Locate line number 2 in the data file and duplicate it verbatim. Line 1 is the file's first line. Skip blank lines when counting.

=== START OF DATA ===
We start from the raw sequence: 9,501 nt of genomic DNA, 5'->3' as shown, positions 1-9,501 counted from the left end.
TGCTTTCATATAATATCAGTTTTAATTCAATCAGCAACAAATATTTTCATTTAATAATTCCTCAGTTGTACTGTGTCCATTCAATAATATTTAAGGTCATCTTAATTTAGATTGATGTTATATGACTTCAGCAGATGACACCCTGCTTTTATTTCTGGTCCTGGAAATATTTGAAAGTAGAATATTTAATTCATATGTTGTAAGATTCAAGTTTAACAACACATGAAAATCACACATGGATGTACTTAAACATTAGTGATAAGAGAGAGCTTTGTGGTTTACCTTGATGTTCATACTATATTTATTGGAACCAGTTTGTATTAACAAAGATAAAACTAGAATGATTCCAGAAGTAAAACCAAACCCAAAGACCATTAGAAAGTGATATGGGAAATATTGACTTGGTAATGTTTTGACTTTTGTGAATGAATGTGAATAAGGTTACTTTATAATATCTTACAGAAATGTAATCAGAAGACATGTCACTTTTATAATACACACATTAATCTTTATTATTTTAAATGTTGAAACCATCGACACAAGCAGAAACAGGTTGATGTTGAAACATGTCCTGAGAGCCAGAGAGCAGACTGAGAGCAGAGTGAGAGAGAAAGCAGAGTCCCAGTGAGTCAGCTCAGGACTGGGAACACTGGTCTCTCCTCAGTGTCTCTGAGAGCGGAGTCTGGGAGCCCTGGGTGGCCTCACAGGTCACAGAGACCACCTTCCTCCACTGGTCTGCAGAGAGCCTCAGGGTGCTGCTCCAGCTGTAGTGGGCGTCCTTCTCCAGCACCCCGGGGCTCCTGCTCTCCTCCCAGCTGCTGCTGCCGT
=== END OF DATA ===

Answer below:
TGCTTTCATATAATATCAGTTTTAATTCAATCAGCAACAAATATTTTCATTTAATAATTCCTCAGTTGTACTGTGTCCATTCAATAATATTTAAGGTCATCTTAATTTAGATTGATGTTATATGACTTCAGCAGATGACACCCTGCTTTTATTTCTGGTCCTGGAAATATTTGAAAGTAGAATATTTAATTCATATGTTGTAAGATTCAAGTTTAACAACACATGAAAATCACACATGGATGTACTTAAACATTAGTGATAAGAGAGAGCTTTGTGGTTTACCTTGATGTTCATACTATATTTATTGGAACCAGTTTGTATTAACAAAGATAAAACTAGAATGATTCCAGAAGTAAAACCAAACCCAAAGACCATTAGAAAGTGATATGGGAAATATTGACTTGGTAATGTTTTGACTTTTGTGAATGAATGTGAATAAGGTTACTTTATAATATCTTACAGAAATGTAATCAGAAGACATGTCACTTTTATAATACACACATTAATCTTTATTATTTTAAATGTTGAAACCATCGACACAAGCAGAAACAGGTTGATGTTGAAACATGTCCTGAGAGCCAGAGAGCAGACTGAGAGCAGAGTGAGAGAGAAAGCAGAGTCCCAGTGAGTCAGCTCAGGACTGGGAACACTGGTCTCTCCTCAGTGTCTCTGAGAGCGGAGTCTGGGAGCCCTGGGTGGCCTCACAGGTCACAGAGACCACCTTCCTCCACTGGTCTGCAGAGAGCCTCAGGGTGCTGCTCCAGCTGTAGTGGGCGTCCTTCTCCAGCACCCCGGGGCTCCTGCTCTCCTCCCAGCTGCTGCTGCCGT